2011 was (will be?) one heck of a year!

Hardy Haberman Flagging Left

On New Year’s Eve, I sent out a “tweet” wishing everyone a Happy New Year and a “none too fond goodbye to 2011.” It only took a few moments before I was reminded that 2011 had not even started.

So, in the spirit of the strange time warp I somehow fell into, here is my “look back” on 2011.

It was quite a year, especially in LGBT politics. Even though the U.S. House of Representatives was dominated by Republicans, Congress still managed to move a modified version of the Employment Nondiscrimination Act (ENDA) through. And after a few changes in the Senate, it was signed into law by the president.

The main provisions concerned religious organizations, and they were allowed to continue to be as bigoted as they want without government interference.

Meanwhile on the local scene, at least three openly gay candidates announced plans to run for judicial and city council positions. Most notable was activist and radio personality Jesse Garcia, who announced his run for mayor.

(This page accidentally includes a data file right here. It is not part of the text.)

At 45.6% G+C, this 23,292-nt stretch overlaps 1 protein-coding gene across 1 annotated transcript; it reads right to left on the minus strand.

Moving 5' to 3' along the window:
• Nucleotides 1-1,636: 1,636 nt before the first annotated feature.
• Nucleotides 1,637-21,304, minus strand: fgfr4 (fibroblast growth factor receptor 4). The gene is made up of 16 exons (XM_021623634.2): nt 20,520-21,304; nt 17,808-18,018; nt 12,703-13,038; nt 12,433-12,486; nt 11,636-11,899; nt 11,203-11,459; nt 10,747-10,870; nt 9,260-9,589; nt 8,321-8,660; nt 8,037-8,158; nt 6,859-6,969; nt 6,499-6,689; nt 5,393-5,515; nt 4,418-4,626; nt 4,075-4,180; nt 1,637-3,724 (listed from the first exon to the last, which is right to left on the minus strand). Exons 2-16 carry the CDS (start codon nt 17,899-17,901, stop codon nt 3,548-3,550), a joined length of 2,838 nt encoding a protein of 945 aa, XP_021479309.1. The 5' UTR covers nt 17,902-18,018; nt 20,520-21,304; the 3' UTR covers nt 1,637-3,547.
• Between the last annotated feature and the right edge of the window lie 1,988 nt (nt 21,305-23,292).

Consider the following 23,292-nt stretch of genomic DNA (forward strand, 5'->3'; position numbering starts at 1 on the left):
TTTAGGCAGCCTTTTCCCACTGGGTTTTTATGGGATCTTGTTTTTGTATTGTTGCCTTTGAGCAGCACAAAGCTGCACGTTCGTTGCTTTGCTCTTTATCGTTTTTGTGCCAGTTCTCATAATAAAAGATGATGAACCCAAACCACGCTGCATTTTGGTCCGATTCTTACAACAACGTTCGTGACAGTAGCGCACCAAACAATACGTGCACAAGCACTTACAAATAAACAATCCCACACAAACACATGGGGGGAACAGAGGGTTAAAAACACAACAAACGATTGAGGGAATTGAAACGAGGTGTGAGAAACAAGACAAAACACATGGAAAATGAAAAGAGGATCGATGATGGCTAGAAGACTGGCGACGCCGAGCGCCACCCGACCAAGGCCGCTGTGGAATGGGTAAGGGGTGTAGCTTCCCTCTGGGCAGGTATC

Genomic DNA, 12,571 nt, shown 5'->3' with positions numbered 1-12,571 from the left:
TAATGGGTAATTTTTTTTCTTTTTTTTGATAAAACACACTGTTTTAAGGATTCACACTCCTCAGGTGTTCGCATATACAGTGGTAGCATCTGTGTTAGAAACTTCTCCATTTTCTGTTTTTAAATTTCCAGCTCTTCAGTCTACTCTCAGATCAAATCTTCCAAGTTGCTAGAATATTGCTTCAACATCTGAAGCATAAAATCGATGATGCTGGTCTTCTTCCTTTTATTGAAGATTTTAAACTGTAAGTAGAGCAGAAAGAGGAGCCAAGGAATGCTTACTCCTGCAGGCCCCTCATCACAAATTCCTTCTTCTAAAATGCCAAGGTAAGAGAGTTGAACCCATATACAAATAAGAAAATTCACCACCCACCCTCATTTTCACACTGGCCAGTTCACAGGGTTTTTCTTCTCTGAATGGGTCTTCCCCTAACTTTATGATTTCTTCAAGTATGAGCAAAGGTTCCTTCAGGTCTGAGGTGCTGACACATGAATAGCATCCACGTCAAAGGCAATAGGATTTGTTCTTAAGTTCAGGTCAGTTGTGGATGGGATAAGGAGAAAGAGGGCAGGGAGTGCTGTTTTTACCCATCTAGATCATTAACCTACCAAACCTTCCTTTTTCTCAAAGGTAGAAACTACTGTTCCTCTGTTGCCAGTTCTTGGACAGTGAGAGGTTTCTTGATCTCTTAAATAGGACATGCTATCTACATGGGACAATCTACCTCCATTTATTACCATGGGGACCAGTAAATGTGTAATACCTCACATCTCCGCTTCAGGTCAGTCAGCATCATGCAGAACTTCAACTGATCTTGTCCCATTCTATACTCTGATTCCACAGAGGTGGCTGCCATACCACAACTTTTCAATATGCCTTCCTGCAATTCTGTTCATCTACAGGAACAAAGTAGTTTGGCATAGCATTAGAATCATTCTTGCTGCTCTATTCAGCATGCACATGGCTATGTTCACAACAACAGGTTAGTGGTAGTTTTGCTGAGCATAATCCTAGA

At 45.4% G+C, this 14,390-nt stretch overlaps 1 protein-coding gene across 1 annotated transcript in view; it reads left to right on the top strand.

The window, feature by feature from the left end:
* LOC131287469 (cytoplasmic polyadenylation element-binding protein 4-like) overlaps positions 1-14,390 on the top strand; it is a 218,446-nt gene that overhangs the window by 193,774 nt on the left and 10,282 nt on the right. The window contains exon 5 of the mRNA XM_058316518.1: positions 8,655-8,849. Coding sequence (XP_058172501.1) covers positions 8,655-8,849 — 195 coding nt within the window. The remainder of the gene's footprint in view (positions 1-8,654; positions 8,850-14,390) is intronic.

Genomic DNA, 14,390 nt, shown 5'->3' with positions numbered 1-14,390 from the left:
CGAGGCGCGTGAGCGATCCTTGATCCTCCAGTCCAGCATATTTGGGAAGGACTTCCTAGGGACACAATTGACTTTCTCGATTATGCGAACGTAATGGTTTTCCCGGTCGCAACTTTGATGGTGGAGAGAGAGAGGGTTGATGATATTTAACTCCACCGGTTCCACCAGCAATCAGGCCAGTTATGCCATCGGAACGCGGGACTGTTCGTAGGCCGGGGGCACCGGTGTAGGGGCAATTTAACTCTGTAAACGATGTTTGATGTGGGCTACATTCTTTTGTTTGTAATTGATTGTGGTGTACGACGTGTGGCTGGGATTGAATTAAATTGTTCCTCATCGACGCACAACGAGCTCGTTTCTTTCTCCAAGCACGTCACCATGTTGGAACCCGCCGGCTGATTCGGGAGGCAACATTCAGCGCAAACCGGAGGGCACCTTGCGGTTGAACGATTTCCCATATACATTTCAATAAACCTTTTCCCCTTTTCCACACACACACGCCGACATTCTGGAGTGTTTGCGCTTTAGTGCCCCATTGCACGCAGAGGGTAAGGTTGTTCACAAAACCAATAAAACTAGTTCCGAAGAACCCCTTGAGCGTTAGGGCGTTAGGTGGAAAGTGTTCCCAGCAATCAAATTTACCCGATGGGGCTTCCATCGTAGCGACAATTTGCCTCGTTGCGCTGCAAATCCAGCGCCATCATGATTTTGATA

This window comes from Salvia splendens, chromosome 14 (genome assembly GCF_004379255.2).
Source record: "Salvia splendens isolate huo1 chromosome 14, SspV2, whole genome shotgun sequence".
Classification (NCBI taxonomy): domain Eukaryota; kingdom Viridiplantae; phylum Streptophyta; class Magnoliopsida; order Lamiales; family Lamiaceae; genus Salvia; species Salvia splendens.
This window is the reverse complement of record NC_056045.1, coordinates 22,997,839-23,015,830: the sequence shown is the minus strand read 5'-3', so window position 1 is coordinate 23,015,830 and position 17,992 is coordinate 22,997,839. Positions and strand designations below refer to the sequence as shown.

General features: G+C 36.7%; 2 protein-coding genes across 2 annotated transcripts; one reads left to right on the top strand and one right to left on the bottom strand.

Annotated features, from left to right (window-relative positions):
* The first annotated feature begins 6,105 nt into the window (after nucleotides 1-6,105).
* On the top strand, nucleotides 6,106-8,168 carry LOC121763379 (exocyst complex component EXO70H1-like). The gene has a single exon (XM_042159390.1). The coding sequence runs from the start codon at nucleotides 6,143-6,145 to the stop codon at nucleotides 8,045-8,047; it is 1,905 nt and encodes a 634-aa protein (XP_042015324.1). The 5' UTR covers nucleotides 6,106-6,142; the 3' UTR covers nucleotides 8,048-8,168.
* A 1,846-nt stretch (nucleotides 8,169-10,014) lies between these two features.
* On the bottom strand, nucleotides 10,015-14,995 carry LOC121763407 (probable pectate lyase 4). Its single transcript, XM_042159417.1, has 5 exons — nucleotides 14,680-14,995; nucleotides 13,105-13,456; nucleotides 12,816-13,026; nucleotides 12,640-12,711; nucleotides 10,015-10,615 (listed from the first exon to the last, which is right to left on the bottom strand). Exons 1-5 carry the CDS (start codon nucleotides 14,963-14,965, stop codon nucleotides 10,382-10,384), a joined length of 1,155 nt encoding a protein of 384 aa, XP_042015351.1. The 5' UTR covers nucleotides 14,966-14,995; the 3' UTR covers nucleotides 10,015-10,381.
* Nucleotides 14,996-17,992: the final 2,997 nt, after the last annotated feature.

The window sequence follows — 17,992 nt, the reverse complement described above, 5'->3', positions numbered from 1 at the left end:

Nationally, the field of candidates for the 2012 presidential race narrowed when Sarah Palin announced she was ending her political career to focus on yet another reality TV show, “Real Housewives of Wasilla.”

Her daughter, Bristol, will headline her own dance review in Las Vegas next year at the new trailer park-themed hotel opening on the famous strip.

No word yet as to whether Levi Johnston will co-star.

Additionally this year, in a bold move, the LGBT conservative group GOProud changed their name to GOAway following yet another rejection by the Republican Party national convention as well as the Conservative Political Action Conference, which barred the group from attending its functions. A spokesperson for the group called the move, “a more rational way of stating the real agenda of the Republican Party while maintaining our group’s identity as supporting conservative values.”

In other LGBT news, another dozen homophobic evangelical pastors have been added to the growing list of “outed clergy.” It has been a bad year for closeted clergy since the escort web site “RightWingRentBoys.com” had their records released through WikiLeaks.

On the West Coast, since Prop 8 was overturned by the high court, LGBT couples are flocking to romantic wedding chapels in the Golden State. The boom in business has started a whole new honeymoon destination travel trend, as gay-themed resorts are cashing in on the influx of business.